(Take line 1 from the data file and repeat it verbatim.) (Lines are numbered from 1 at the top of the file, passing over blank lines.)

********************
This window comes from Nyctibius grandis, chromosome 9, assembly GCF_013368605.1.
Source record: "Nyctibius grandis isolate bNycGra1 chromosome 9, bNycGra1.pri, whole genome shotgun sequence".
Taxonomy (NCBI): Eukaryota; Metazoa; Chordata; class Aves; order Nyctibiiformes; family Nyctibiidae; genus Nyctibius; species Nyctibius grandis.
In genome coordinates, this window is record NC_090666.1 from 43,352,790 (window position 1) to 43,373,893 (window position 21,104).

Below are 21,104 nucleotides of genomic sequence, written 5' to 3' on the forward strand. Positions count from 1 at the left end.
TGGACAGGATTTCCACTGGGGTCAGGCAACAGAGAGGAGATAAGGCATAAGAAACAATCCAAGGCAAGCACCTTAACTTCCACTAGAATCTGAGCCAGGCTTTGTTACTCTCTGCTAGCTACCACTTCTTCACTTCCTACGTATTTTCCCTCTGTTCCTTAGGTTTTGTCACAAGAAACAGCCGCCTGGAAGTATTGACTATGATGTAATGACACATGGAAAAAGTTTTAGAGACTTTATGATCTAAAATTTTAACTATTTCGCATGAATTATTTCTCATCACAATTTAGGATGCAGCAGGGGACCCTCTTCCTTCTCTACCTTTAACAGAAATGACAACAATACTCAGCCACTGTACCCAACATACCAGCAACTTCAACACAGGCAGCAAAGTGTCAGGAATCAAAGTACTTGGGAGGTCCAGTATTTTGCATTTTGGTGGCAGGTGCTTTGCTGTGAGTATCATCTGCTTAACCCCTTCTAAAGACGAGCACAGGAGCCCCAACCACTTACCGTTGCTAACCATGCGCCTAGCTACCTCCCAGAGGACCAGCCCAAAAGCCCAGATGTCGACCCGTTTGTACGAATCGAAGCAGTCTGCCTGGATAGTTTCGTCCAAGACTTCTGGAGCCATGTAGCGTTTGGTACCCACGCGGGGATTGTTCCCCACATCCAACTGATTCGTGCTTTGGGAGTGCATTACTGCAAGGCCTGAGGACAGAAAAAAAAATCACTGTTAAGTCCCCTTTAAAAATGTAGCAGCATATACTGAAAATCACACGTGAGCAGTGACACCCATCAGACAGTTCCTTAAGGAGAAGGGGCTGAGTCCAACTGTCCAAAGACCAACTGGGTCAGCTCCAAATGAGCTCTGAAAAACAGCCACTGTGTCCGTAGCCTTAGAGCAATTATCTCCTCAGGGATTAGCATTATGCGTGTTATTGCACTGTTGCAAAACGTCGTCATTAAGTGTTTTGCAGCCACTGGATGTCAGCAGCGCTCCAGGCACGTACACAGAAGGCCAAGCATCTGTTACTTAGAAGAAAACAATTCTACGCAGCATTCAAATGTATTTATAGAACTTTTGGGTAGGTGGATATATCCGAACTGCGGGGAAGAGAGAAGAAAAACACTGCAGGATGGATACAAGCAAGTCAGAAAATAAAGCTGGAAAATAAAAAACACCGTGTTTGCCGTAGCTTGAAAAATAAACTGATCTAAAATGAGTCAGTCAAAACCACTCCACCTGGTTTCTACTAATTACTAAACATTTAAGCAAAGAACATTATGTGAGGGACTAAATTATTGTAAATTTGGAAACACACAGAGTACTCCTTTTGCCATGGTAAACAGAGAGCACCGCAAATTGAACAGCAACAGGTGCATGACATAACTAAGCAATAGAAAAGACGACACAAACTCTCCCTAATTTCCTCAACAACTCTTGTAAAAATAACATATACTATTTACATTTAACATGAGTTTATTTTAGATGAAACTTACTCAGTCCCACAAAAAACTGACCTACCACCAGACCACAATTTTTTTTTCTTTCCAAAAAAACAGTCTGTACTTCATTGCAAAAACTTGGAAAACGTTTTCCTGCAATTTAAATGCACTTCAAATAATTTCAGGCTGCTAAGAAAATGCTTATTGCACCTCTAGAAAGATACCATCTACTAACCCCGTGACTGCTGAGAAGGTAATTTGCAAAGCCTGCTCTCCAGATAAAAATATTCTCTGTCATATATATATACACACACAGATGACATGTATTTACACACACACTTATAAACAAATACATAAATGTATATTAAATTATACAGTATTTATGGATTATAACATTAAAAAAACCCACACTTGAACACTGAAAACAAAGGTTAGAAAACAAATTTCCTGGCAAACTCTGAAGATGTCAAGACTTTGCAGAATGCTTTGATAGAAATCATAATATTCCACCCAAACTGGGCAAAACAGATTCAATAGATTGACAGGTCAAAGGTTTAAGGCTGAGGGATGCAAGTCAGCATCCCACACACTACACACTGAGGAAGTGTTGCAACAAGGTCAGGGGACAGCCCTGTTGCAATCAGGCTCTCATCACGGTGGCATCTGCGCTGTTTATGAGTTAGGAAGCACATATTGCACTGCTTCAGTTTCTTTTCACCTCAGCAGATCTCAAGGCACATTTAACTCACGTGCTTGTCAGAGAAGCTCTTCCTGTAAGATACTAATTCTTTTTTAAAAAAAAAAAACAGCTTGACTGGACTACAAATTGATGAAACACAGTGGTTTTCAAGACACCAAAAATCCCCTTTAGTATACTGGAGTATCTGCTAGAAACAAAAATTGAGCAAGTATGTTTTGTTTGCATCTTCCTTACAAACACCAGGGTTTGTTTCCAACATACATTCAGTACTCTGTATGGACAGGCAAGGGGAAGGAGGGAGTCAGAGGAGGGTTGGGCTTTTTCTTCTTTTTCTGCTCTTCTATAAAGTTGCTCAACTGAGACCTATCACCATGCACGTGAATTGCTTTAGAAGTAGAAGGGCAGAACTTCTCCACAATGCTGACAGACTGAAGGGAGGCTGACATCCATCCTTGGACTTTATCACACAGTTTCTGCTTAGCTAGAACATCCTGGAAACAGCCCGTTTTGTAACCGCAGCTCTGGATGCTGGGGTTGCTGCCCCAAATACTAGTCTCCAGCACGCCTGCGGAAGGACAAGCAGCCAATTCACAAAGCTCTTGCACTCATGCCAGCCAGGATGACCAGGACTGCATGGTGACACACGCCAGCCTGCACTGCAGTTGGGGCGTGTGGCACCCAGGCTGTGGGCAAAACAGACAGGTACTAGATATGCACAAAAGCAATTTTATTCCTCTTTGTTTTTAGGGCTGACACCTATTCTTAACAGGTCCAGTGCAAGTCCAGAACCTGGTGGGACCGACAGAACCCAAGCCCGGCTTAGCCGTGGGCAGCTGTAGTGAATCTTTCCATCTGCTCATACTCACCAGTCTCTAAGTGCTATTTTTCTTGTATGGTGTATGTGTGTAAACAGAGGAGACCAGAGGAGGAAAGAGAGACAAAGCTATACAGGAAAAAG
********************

This window comes from Nyctibius grandis, chromosome 9, assembly GCF_013368605.1.